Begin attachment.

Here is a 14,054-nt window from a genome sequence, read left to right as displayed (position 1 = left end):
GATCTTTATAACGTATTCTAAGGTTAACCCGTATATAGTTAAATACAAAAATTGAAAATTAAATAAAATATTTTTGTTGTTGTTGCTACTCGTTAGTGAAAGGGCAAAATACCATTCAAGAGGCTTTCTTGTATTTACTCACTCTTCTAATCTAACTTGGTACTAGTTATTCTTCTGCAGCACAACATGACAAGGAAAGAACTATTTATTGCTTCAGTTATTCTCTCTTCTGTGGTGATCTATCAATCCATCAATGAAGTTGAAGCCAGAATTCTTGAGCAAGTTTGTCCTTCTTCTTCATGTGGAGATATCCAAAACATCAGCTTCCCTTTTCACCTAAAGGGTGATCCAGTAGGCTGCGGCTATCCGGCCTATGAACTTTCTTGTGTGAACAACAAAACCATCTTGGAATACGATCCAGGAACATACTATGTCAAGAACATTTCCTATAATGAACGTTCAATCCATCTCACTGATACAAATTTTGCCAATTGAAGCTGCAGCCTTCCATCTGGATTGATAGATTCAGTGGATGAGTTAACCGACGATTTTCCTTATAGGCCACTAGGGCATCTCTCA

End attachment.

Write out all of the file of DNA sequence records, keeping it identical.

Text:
Here is a 14,054-nt window from a genome sequence, read left to right as displayed (position 1 = left end):
GATCTTTATAACGTATTCTAAGGTTAACCCGTATATAGTTAAATACAAAAATTGAAAATTAAATAAAATATTTTTGTTGTTGTTGCTACTCGTTAGTGAAAGGGCAAAATACCATTCAAGAGGCTTTCTTGTATTTACTCACTCTTCTAATCTAACTTGGTACTAGTTATTCTTCTGCAGCACAACATGACAAGGAAAGAACTATTTATTGCTTCAGTTATTCTCTCTTCTGTGGTGATCTATCAATCCATCAATGAAGTTGAAGCCAGAATTCTTGAGCAAGTTTGTCCTTCTTCTTCATGTGGAGATATCCAAAACATCAGCTTCCCTTTTCACCTAAAGGGTGATCCAGTAGGCTGCGGCTATCCGGCCTATGAACTTTCTTGTGTGAACAACAAAACCATCTTGGAATACGATCCAGGAACATACTATGTCAAGAACATTTCCTATAATGAACGTTCAATCCATCTCACTGATACAAATTTTGCCAATTGAAGCTGCAGCCTTCCATCTGGATTGATAGATTCAGTGGATGAGTTAACCGACGATTTTCCTTATAGGCCACTAGGGCATCTCTCA